SEOUL, April 20 (Reuters) - General Motors’ South Korean unit and its labour union are set to hold another round of wage talks on Friday afternoon, keen to stave off a threat by the U.S. automaker to seek bankruptcy for the loss-making unit.
GM, which in February announced its plan to shut down one of its plants in Korea, wants wage concessions from its labor union as well as government funding and incentives to save three other factories in the country.
The Detroit automaker has said the unit is likely to file for bankruptcy if there was no restructuring agreement by Friday. Marathon talks on Thursday failed to reach an agreement.
The two sides will hold another round of talks at 1 p.m. Korea time (0400 GMT), a union official said, adding that the most thorny issue is job security for 680 workers at the Gunsan factory that is due to be closed by May.
“We don’t want a disaster. We still have to keep in mind the worst situation,” he said, declining to be identified due to the sensitive nature of the talks.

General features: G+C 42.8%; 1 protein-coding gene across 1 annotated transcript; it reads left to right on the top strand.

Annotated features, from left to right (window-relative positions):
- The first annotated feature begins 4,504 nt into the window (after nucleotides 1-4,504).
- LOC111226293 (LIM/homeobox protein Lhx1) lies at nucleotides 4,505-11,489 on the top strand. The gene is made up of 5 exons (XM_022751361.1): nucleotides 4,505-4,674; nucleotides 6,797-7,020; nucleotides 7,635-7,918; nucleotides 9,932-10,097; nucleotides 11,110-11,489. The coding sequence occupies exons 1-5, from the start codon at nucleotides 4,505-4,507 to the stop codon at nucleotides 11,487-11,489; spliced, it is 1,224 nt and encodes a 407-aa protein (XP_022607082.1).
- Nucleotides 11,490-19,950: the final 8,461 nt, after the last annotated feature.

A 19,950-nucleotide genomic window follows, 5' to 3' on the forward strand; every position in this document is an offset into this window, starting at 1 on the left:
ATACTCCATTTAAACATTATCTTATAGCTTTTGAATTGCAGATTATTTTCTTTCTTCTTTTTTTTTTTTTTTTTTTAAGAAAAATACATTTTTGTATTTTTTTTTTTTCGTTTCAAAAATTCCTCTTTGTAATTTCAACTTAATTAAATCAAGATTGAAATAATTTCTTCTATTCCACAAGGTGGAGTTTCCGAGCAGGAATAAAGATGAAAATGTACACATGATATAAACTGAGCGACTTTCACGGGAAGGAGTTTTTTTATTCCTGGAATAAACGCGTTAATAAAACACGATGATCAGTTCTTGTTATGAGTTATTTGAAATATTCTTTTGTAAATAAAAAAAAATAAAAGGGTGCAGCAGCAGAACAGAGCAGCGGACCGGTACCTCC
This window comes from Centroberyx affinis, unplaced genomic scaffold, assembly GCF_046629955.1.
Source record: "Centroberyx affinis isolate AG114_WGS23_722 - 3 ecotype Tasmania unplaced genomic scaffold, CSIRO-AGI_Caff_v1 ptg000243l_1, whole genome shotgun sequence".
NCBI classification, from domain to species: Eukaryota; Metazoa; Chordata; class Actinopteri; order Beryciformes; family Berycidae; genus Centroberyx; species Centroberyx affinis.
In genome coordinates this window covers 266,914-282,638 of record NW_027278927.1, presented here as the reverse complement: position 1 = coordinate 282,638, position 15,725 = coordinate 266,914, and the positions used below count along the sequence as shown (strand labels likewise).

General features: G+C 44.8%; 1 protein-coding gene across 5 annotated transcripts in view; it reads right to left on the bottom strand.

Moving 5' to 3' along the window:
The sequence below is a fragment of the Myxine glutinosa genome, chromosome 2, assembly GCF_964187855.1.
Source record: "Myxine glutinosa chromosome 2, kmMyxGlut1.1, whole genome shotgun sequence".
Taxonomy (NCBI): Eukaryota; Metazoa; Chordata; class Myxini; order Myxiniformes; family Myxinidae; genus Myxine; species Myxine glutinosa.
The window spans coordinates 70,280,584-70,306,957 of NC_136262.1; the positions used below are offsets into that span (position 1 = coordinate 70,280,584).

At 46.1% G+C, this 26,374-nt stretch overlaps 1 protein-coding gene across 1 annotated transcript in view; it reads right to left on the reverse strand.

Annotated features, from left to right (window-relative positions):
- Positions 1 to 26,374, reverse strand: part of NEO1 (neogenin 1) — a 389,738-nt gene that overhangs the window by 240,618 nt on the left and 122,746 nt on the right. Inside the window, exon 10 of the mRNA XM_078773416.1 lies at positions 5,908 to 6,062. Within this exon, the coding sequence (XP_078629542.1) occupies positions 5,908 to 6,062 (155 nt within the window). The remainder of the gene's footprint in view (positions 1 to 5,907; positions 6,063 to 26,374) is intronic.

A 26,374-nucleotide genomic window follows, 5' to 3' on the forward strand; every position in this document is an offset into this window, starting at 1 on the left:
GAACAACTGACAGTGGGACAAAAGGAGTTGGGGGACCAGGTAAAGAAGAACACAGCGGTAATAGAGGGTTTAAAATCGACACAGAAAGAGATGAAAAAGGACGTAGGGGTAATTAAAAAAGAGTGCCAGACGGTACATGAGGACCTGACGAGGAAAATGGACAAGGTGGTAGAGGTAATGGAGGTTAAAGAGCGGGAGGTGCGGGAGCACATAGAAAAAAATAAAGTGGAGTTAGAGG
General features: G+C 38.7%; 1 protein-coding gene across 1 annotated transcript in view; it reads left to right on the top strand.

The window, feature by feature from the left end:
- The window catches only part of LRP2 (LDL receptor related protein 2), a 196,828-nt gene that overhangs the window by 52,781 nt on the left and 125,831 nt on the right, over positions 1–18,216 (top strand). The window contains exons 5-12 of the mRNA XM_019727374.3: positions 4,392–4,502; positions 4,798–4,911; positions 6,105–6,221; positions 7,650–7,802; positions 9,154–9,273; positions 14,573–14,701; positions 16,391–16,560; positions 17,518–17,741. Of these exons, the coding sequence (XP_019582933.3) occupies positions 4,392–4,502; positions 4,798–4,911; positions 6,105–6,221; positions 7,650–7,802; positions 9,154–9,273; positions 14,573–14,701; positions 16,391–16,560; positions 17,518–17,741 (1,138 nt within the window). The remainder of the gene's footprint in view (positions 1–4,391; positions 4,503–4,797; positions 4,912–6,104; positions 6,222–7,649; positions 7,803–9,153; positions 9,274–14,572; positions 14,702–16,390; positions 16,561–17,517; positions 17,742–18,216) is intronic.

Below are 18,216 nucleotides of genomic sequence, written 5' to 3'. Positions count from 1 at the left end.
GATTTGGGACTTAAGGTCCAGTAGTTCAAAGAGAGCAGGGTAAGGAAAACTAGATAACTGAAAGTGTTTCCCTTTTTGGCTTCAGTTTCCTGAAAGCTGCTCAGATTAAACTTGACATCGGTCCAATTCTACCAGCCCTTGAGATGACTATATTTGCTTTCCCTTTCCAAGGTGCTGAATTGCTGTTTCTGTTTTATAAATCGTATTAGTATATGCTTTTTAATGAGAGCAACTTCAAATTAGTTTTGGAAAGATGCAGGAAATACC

“Today is an important day and we will concentrate our efforts on the negotiations.”
Any deal reached would be subject to a vote by union members in the coming days.
If they fail to reach a deal, GM Korea plans to hold a board meeting at around 8 p.m. to discuss a plan to file for bankruptcy protection for the operation, a source familiar with the matter said, also declining to be identified.
GM Korea is “committed to reach a tentative agreement with the labor union today to support the plan to make the company profitable and viable for the long-term,” said company spokesman Park Hae-ho. ($1 = 1,060.8700 won) (Reporting by Hyunjoo Jin; Editing by Edwina Gibbs)